In an open letter to Apple, pop star Taylor Swift said she won’t be putting her album 1989 on the new Apple Music streaming service.
She says the reason she’s holding back her latest record from Apple Music is because of the 3-month free trial that Apple is offering to all new users.
“I’m sure you are aware that Apple Music will be offering a free 3 month trial to anyone who signs up for the service. I’m not sure you know that Apple Music will not be paying writers, producers, or artists for those three months. I find it to be shocking, disappointing, and completely unlike this historically progressive and generous company,” she wrote in a post on Tumblr.
This is not the first time that Swift has refused to host her music on a streaming service. In November 2014, she took her entire catalog off of Spotify for some of the same reasons she’s citing with Apple. Spotify offers free unlimited streaming, and that leads to smaller payouts for musicians.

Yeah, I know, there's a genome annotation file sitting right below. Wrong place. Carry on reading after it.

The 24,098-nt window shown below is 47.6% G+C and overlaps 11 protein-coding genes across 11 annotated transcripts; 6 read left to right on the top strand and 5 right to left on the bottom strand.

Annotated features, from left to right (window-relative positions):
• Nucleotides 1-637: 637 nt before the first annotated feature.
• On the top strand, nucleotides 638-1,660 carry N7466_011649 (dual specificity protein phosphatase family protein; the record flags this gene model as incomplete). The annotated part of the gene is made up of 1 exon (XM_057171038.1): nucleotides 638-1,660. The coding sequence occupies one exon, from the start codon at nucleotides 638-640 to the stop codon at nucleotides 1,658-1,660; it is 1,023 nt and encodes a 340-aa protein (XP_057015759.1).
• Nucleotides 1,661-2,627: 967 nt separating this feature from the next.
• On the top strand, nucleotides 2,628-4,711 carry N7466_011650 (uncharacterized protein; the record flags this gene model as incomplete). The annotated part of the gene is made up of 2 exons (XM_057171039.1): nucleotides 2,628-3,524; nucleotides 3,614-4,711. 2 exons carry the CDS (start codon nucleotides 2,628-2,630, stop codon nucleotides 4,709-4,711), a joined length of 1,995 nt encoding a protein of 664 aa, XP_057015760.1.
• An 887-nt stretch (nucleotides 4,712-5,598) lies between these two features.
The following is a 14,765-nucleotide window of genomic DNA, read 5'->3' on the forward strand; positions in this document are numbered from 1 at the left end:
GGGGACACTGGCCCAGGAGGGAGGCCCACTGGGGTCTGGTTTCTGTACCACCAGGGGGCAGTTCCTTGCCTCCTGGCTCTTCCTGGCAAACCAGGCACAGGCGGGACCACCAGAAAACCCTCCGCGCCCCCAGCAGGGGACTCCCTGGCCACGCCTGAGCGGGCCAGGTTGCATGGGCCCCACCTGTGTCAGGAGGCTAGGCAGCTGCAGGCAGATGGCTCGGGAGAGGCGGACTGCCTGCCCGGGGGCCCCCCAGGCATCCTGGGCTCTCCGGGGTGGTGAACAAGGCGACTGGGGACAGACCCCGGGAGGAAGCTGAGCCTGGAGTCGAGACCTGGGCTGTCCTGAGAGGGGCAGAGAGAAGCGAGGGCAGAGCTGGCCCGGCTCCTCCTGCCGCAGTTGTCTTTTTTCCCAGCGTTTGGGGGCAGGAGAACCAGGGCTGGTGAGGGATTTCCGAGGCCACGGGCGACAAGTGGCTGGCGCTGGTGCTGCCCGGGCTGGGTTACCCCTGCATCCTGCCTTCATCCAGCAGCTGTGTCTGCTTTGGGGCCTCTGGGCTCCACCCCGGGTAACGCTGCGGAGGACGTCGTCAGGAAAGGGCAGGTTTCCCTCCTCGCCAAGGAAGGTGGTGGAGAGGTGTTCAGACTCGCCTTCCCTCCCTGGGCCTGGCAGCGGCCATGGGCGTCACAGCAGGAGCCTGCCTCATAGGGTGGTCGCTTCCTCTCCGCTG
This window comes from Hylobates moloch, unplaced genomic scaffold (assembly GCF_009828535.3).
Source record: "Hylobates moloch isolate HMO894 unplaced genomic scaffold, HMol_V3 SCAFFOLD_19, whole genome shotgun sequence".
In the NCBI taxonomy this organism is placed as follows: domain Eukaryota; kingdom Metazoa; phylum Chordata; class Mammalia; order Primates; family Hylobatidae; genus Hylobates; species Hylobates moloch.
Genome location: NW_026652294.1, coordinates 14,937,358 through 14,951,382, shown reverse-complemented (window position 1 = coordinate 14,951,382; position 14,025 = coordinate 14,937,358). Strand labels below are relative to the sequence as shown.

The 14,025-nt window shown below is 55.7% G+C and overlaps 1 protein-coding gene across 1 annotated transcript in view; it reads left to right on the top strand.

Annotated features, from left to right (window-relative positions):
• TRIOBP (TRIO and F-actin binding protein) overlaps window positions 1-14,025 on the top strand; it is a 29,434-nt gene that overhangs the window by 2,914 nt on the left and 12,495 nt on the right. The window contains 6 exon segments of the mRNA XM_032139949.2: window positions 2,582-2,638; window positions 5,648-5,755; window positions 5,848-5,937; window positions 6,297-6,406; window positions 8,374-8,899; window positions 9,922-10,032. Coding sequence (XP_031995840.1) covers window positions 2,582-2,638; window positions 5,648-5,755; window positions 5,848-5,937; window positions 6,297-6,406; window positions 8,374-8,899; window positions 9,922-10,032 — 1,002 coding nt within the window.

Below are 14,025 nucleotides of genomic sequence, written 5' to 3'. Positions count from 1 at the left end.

Unlike Spotify, Apple Music will not have an ad-supported free tier. The service will cost $10 a month after the free trial period is over. However, Apple Music only pays musicians a slightly higher percentage of sales (71.5 percent compared with 70 percent on average in the U.S., according to Re/code).
For these reasons, there’s still time for Apple to win her back.
“But I say to Apple with all due respect, it’s not too late to change this policy and change the minds of those in the music industry who will be deeply and gravely affected by this. We don’t ask you for free iPhones. Please don’t ask us to provide you with our music for no compensation,” she wrote.
Still, it doesn’t really serve Apple to cancel the free trial or to agree to pay the music industry during those first few months. Sure Swift, won’t have her 1989 album up on Apple Music, but she will be selling it on iTunes. By hosting both a streaming service and the main hub for buying digital music, Apple can’t lose.
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